Annabouboula Pioneers of World Beat… Masters Of Greek Psychedelic Funk


“Annabouboula” is a Greek expression meaning a mixed-up noise, but for years, Annabouboula the group has been exploring a seductive alternate musical world where Greek, Middle Eastern and Balkan  traditions are re-tooled and re-imagined with an anything-goes attitude befitting their Athens-meets-downtown New York origins. Featuring the spellbinding Anna Paidoussi singing provocatively over the rhythms and soundscapes of guitarist George Barba Yiorgi and friends, their new release Immortal Water picks up where their classic critically-acclaimed World Beat albums like In The Baths of Constantinople left off, injecting surf-rock, big-beat electronica, and gypsy-pop flash into their unique blend of Greek folk, rebetika, and contemporary flavors. From the hard-rocking anthem of the Athens underworld Hello Sailor, to the haunting dub-reggae inflected What Do You Care, to the odd-meter electronic dance workout of The Drum Lesson, to the title song, a reworking of a 1920s folk tune for the 21st century, Annabouboula will take you on a trip to the outer limits of global pop.


In the 1980s, Greek-American producer/anthropologist Chris Lawrence set out to put together a pop music act named Annabouboula to embody his vision of a totally contemporary, progressive electric rock sound rooted in traditional music of Greece and the Near East, a concept that was, at that time, unheard-of. He enlisted fellow Greek-American singer ANNA PAIDOUSSI to be the “Anna” to front this downtown New York-meets-Athens experimental recording project. After hearing demos of Anna backed by psychedelic trance-rockers Saqqara Dogs, composer/producer GEORGE SEMPEPOS came aboard as musical director, bringing along his alter-ego, guitarist GEORGE BARBA YIORGI. Like Chris and Anna, George had grown up in a bi-cultural environment and had long nurtured a dream of combining Greek and modern pop influences to create something altogether new, that could hold its own in the emerging alternative rock and electronic dance club scenes. In 1986 Annabouboula’s utterly other-worldly debut single “Hamam”, recorded and mixed not far from the old belly-dance clubs of New York’s West Side, was released by Virgin Records in Greece; exported to the U.S., France, and England, and propelled by Anna’s soprano keening over a relentless Go-Go funk-meets-the-Casbah rhythmic fever dream, it soon became an underground cult sensation. In the years that followed, the project evolved into a proper band with an international following especially in what would come to be called “World Music” circles. They played to the crowds at festivals such as WOMAD and appeared on U.S., U.K. and Japanese network television; their American releases on Shanachie generated critical praise and college radio airplay– even though almost all of their material was sung in Greek. In Greece, their influence continues to be heard today in numerous Hellenic dance music and would-be “World Beat” productions.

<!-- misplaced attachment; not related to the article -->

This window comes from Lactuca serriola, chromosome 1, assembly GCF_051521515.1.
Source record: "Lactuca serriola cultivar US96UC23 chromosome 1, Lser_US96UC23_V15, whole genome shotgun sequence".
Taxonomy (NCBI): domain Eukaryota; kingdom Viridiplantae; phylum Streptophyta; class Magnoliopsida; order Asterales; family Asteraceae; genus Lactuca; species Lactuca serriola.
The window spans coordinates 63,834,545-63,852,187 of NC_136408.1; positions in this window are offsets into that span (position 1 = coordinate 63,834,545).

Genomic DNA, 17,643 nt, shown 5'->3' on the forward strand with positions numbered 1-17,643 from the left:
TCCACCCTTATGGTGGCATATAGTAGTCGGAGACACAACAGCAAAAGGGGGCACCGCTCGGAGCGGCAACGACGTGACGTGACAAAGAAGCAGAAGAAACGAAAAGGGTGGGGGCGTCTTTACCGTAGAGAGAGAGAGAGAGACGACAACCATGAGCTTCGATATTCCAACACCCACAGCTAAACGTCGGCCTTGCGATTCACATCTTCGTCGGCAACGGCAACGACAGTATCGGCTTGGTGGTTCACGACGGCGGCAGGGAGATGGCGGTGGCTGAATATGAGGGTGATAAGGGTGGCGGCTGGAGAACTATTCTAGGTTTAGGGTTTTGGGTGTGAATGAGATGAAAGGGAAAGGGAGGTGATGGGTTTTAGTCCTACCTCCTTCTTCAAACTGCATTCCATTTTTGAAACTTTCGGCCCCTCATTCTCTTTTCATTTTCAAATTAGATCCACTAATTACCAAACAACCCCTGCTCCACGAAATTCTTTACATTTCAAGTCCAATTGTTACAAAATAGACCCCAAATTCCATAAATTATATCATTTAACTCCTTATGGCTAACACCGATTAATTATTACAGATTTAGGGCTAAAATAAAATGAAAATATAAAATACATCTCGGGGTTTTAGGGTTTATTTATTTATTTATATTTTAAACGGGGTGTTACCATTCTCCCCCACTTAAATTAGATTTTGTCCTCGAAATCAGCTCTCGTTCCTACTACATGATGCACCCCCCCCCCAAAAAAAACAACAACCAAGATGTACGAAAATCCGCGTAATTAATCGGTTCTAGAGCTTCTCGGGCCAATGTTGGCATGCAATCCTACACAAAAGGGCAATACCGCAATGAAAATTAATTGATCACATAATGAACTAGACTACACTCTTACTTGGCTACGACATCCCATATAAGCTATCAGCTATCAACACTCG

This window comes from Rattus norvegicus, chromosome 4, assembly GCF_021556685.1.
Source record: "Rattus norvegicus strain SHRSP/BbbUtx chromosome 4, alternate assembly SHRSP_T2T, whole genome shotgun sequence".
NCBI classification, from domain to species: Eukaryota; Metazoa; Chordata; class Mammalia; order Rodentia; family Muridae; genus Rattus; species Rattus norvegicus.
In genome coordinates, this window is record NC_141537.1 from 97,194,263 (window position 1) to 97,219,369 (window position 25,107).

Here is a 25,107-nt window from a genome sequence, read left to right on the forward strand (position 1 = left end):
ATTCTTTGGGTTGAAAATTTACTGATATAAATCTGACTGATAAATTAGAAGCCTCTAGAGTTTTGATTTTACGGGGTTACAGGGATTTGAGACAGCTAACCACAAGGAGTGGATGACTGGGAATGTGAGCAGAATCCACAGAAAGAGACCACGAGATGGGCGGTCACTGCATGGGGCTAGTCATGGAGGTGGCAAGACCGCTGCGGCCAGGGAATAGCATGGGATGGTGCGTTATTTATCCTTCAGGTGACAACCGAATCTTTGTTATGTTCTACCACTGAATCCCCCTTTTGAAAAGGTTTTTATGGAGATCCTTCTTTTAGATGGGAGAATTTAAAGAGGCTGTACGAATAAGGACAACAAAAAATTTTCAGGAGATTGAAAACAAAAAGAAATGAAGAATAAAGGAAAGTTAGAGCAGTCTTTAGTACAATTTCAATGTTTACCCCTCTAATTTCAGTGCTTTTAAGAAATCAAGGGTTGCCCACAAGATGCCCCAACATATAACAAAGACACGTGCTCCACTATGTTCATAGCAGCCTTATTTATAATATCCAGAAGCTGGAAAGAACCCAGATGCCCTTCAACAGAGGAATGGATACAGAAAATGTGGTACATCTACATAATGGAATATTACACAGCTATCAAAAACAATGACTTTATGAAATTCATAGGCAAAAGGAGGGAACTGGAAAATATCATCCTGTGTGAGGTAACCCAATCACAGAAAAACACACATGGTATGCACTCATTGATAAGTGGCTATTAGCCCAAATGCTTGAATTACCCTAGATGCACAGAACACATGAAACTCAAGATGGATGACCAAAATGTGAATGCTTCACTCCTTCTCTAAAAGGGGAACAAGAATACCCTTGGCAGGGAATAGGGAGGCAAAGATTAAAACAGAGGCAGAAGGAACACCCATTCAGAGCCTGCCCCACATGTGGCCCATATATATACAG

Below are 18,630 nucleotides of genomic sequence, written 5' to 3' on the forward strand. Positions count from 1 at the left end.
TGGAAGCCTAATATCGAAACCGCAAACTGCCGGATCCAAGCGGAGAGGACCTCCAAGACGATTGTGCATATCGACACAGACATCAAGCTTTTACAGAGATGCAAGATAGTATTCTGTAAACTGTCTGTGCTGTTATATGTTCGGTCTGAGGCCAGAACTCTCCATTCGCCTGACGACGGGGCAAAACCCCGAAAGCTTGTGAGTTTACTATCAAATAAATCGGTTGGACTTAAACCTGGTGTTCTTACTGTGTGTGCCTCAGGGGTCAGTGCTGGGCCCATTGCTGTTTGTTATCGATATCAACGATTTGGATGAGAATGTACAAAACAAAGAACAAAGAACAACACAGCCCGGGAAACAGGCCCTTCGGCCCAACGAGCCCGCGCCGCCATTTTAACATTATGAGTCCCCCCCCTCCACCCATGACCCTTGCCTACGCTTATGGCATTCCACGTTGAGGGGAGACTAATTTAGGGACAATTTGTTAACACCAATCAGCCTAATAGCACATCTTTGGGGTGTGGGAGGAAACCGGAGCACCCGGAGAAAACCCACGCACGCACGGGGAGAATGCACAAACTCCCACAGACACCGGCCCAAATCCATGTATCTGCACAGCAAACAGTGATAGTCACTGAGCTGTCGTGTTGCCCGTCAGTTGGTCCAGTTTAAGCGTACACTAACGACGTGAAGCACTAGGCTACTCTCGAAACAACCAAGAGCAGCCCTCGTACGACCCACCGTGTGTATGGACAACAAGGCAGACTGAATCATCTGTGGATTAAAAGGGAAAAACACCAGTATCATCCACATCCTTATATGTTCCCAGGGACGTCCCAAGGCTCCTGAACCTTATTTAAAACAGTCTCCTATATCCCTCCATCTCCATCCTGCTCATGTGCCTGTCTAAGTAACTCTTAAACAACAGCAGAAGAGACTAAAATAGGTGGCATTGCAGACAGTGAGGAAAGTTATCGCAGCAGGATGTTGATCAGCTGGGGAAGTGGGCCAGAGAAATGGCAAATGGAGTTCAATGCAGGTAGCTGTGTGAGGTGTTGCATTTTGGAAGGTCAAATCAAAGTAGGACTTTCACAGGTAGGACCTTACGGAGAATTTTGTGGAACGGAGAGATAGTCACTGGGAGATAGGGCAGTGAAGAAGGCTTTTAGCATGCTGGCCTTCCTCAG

For all their modernist attitudes and production styles, which anticipated the likes of Trans Global Underground by several years, ANNABOUBOULA members did their homework and exhaustively researched the more obscure corners of Greek and neighboring musical cultures. These include Rembetika–the so-called Greek Blues, originally the songs of hashish clans and outlaws; and Smyrnaika, the elaborate oriental cafe music of the refugees from Greek Asia Minor. ANNABOUBOULA’s noisy confusion has embraced deliciously vulgar belly-dance tunes, romantic oriental tangos, pentatonic dirges from the mountains of Epirus, crypto-Turkish laments, proto-feminist rants, sampled Orthodox clerics, wailing clarinets and drunken baghlamas…

Ironically, Annabouboula went into hibernation in 1993 just as the concept it had pioneered– fusing contemporary electro-pop and rock with traditional music from “exotic” sources– was becoming an accepted genre. But in 2008 Anna Paidoussi , George Barba Yiorgi and Chris Lawrence re-united to pick up where they had left off, dusting off early tracks from what was to have been their third CD album, a collection of tunes named for their version of a nearly-century-old Asia Minor rembetika folk song. After re-recording and writing new material, they proudly present the now-complete IMMORTAL WATER. This contemporary release effectively re-launches Annabouboula, and more surprises are planned for the months ahead. The sound they create today is an extension of the sound they pioneered in the ‘80s and ‘90s: Drum machines, funky loops, surf-rock guitars and African percussion underscore Anna’s soaring vocals, but the songs are always the real stars of this Mediterranean sideshow. As always, some tunes are covers or radical re-workings of old bouzouki and folk songs; others are original compositions inspired by the modes, textures and rhythms of old genres. The new Greek lyrics express the irreverent attitude of an uprooted culture forced to create a kind of dream-world modern Greek pop. As Annabouboula write in the CD liner notes: “We all imagine ourselves, and this is the Greek music of our imaginations”.

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